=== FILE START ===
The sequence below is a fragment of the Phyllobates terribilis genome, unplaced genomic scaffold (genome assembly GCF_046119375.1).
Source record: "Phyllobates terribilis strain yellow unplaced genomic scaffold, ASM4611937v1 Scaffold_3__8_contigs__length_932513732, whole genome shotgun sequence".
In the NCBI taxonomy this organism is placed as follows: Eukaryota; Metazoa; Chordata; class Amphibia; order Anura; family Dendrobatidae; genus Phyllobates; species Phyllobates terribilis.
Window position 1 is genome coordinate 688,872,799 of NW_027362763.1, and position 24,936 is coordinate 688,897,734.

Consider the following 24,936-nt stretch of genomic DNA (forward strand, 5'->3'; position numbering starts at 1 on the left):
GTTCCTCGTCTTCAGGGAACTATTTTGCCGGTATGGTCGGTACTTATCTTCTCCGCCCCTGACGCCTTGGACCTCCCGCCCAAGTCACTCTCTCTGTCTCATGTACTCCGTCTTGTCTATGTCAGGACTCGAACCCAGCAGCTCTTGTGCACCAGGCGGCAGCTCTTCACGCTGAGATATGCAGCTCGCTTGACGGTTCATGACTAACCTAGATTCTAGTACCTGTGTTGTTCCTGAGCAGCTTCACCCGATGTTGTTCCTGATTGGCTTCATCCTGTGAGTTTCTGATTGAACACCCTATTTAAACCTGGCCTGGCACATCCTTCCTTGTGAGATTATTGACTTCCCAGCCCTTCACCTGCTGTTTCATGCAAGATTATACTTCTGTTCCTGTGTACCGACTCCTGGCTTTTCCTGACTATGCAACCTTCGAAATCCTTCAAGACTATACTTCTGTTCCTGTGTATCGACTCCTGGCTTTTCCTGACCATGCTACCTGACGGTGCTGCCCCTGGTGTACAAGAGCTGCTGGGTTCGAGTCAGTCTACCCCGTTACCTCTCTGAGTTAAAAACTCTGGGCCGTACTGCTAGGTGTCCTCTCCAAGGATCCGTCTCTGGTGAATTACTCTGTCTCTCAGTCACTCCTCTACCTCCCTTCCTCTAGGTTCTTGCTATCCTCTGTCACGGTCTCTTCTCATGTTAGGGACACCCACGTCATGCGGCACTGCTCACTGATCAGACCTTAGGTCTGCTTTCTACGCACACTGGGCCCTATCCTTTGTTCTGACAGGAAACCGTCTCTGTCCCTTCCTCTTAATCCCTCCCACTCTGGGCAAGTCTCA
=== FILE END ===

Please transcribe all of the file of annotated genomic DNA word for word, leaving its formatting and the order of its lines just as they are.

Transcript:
The sequence below is a fragment of the Phyllobates terribilis genome, unplaced genomic scaffold (genome assembly GCF_046119375.1).
Source record: "Phyllobates terribilis strain yellow unplaced genomic scaffold, ASM4611937v1 Scaffold_3__8_contigs__length_932513732, whole genome shotgun sequence".
In the NCBI taxonomy this organism is placed as follows: Eukaryota; Metazoa; Chordata; class Amphibia; order Anura; family Dendrobatidae; genus Phyllobates; species Phyllobates terribilis.
Window position 1 is genome coordinate 688,872,799 of NW_027362763.1, and position 24,936 is coordinate 688,897,734.

Consider the following 24,936-nt stretch of genomic DNA (forward strand, 5'->3'; position numbering starts at 1 on the left):
GTTCCTCGTCTTCAGGGAACTATTTTGCCGGTATGGTCGGTACTTATCTTCTCCGCCCCTGACGCCTTGGACCTCCCGCCCAAGTCACTCTCTCTGTCTCATGTACTCCGTCTTGTCTATGTCAGGACTCGAACCCAGCAGCTCTTGTGCACCAGGCGGCAGCTCTTCACGCTGAGATATGCAGCTCGCTTGACGGTTCATGACTAACCTAGATTCTAGTACCTGTGTTGTTCCTGAGCAGCTTCACCCGATGTTGTTCCTGATTGGCTTCATCCTGTGAGTTTCTGATTGAACACCCTATTTAAACCTGGCCTGGCACATCCTTCCTTGTGAGATTATTGACTTCCCAGCCCTTCACCTGCTGTTTCATGCAAGATTATACTTCTGTTCCTGTGTACCGACTCCTGGCTTTTCCTGACTATGCAACCTTCGAAATCCTTCAAGACTATACTTCTGTTCCTGTGTATCGACTCCTGGCTTTTCCTGACCATGCTACCTGACGGTGCTGCCCCTGGTGTACAAGAGCTGCTGGGTTCGAGTCAGTCTACCCCGTTACCTCTCTGAGTTAAAAACTCTGGGCCGTACTGCTAGGTGTCCTCTCCAAGGATCCGTCTCTGGTGAATTACTCTGTCTCTCAGTCACTCCTCTACCTCCCTTCCTCTAGGTTCTTGCTATCCTCTGTCACGGTCTCTTCTCATGTTAGGGACACCCACGTCATGCGGCACTGCTCACTGATCAGACCTTAGGTCTGCTTTCTACGCACACTGGGCCCTATCCTTTGTTCTGACAGGAAACCGTCTCTGTCCCTTCCTCTTAATCCCTCCCACTCTGGGCAAGTCTCA